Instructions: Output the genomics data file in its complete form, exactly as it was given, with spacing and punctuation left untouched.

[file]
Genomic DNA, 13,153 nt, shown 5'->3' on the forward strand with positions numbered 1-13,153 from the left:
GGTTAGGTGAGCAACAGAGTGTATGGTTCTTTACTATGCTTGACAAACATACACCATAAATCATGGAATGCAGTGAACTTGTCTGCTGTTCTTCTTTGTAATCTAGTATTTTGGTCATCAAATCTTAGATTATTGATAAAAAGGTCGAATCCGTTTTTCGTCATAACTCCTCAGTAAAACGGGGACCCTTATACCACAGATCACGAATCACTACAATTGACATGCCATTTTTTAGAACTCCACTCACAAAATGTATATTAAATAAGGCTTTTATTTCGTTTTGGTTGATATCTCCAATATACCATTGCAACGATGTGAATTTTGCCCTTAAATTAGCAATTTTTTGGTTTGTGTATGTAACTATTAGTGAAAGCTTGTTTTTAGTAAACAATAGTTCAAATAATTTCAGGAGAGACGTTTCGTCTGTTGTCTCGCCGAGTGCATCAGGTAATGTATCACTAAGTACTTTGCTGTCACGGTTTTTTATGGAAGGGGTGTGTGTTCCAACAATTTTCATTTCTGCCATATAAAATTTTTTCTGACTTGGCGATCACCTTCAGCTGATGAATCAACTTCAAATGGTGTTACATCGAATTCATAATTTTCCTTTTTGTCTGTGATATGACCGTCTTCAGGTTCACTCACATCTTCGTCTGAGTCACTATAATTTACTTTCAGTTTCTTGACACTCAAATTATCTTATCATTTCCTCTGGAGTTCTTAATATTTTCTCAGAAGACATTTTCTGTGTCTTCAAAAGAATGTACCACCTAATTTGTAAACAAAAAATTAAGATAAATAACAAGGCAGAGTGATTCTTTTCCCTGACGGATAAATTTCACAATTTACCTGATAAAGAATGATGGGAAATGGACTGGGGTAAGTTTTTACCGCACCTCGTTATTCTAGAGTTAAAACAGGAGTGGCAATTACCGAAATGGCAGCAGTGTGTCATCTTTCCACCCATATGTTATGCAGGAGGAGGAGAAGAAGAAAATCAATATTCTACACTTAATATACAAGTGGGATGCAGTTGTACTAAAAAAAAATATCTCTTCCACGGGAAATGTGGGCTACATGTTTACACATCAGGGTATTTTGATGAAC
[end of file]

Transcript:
Genomic DNA, 13,153 nt, shown 5'->3' on the forward strand with positions numbered 1-13,153 from the left:
GGTTAGGTGAGCAACAGAGTGTATGGTTCTTTACTATGCTTGACAAACATACACCATAAATCATGGAATGCAGTGAACTTGTCTGCTGTTCTTCTTTGTAATCTAGTATTTTGGTCATCAAATCTTAGATTATTGATAAAAAGGTCGAATCCGTTTTTCGTCATAACTCCTCAGTAAAACGGGGACCCTTATACCACAGATCACGAATCACTACAATTGACATGCCATTTTTTAGAACTCCACTCACAAAATGTATATTAAATAAGGCTTTTATTTCGTTTTGGTTGATATCTCCAATATACCATTGCAACGATGTGAATTTTGCCCTTAAATTAGCAATTTTTTGGTTTGTGTATGTAACTATTAGTGAAAGCTTGTTTTTAGTAAACAATAGTTCAAATAATTTCAGGAGAGACGTTTCGTCTGTTGTCTCGCCGAGTGCATCAGGTAATGTATCACTAAGTACTTTGCTGTCACGGTTTTTTATGGAAGGGGTGTGTGTTCCAACAATTTTCATTTCTGCCATATAAAATTTTTTCTGACTTGGCGATCACCTTCAGCTGATGAATCAACTTCAAATGGTGTTACATCGAATTCATAATTTTCCTTTTTGTCTGTGATATGACCGTCTTCAGGTTCACTCACATCTTCGTCTGAGTCACTATAATTTACTTTCAGTTTCTTGACACTCAAATTATCTTATCATTTCCTCTGGAGTTCTTAATATTTTCTCAGAAGACATTTTCTGTGTCTTCAAAAGAATGTACCACCTAATTTGTAAACAAAAAATTAAGATAAATAACAAGGCAGAGTGATTCTTTTCCCTGACGGATAAATTTCACAATTTACCTGATAAAGAATGATGGGAAATGGACTGGGGTAAGTTTTTACCGCACCTCGTTATTCTAGAGTTAAAACAGGAGTGGCAATTACCGAAATGGCAGCAGTGTGTCATCTTTCCACCCATATGTTATGCAGGAGGAGGAGAAGAAGAAAATCAATATTCTACACTTAATATACAAGTGGGATGCAGTTGTACTAAAAAAAAATATCTCTTCCACGGGAAATGTGGGCTACATGTTTACACATCAGGGTATTTTGATGAAC